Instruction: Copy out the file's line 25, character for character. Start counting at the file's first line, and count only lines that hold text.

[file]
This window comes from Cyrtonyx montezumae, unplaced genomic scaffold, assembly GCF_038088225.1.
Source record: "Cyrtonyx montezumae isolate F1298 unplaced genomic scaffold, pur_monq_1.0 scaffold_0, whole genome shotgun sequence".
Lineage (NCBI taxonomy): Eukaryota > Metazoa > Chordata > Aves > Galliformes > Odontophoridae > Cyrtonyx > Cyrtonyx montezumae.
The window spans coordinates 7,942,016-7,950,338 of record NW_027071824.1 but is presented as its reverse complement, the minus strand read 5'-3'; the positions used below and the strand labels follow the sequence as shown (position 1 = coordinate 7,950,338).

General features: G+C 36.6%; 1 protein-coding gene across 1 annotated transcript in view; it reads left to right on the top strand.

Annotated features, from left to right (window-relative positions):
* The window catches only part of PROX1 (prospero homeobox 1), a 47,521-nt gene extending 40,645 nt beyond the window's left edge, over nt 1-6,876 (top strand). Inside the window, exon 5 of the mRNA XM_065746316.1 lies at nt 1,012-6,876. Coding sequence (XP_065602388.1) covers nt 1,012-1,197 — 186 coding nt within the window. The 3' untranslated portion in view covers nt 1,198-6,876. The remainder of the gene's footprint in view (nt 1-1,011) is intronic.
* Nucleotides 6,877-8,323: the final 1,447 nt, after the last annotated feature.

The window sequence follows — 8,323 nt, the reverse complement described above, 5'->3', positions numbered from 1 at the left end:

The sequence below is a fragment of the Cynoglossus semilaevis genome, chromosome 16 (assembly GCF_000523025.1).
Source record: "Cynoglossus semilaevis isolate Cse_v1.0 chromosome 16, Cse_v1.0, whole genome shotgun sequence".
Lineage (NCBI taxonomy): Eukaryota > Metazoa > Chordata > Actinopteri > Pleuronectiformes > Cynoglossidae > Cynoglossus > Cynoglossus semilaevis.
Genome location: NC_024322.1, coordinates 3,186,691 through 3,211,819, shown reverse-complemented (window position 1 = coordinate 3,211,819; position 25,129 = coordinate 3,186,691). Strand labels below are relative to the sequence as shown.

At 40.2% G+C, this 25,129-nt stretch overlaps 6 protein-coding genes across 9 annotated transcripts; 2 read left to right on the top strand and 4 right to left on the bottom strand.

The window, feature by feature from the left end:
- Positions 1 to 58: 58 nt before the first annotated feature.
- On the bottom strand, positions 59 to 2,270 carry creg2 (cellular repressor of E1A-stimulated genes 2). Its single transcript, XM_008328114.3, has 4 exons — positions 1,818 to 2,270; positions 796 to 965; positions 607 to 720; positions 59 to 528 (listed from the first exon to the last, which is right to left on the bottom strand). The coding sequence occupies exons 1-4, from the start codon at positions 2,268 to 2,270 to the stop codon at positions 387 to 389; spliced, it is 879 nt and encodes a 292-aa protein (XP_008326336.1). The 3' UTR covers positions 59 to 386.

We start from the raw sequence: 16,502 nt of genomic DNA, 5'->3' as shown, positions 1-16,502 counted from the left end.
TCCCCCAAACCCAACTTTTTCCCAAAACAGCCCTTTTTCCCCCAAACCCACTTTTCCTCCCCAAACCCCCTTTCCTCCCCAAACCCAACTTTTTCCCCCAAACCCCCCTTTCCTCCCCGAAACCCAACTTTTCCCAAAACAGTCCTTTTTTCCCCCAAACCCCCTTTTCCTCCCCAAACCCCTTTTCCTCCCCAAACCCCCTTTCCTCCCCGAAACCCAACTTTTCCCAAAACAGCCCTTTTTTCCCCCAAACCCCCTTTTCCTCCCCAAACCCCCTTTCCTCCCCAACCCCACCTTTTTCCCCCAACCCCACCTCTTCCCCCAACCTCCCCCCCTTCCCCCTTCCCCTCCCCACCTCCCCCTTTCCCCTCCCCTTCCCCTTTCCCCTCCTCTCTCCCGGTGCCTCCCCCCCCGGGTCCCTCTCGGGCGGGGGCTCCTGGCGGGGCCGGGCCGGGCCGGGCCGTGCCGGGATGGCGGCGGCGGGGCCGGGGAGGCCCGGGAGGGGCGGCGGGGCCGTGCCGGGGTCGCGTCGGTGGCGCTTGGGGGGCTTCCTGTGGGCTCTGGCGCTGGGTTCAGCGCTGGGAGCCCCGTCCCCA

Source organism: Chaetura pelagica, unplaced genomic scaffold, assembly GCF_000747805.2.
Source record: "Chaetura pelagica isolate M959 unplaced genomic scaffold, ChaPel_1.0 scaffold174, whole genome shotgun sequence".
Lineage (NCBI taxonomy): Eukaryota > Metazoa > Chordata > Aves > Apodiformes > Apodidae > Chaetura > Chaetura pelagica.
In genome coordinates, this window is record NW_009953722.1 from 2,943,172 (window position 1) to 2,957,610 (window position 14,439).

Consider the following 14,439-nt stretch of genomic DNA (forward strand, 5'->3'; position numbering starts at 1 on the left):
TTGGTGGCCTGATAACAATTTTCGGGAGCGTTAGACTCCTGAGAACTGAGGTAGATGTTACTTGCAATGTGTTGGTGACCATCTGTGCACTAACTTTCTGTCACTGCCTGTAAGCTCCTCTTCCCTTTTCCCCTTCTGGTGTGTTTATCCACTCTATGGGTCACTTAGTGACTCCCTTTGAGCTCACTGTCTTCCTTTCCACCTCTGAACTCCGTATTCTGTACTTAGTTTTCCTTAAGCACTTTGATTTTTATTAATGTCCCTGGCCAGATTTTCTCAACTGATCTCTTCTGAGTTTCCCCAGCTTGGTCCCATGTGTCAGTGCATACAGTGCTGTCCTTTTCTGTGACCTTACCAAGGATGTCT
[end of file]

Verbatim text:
TTGGTGGCCTGATAACAATTTTCGGGAGCGTTAGACTCCTGAGAACTGAGGTAGATGTTACTTGCAATGTGTTGGTGACCATCTGTGCACTAACTTTCTGTCACTGCCTGTAAGCTCCTCTTCCCTTTTCCCCTTCTGGTGTGTTTATCCACTCTATGGGTCACTTAGTGACTCCCTTTGAGCTCACTGTCTTCCTTTCCACCTCTGAACTCCGTATTCTGTACTTAGTTTTCCTTAAGCACTTTGATTTTTATTAATGTCCCTGGCCAGATTTTCTCAACTGATCTCTTCTGAGTTTCCCCAGCTTGGTCCCATGTGTCAGTGCATACAGTGCTGTCCTTTTCTGTGACCTTACCAAGGATGTCT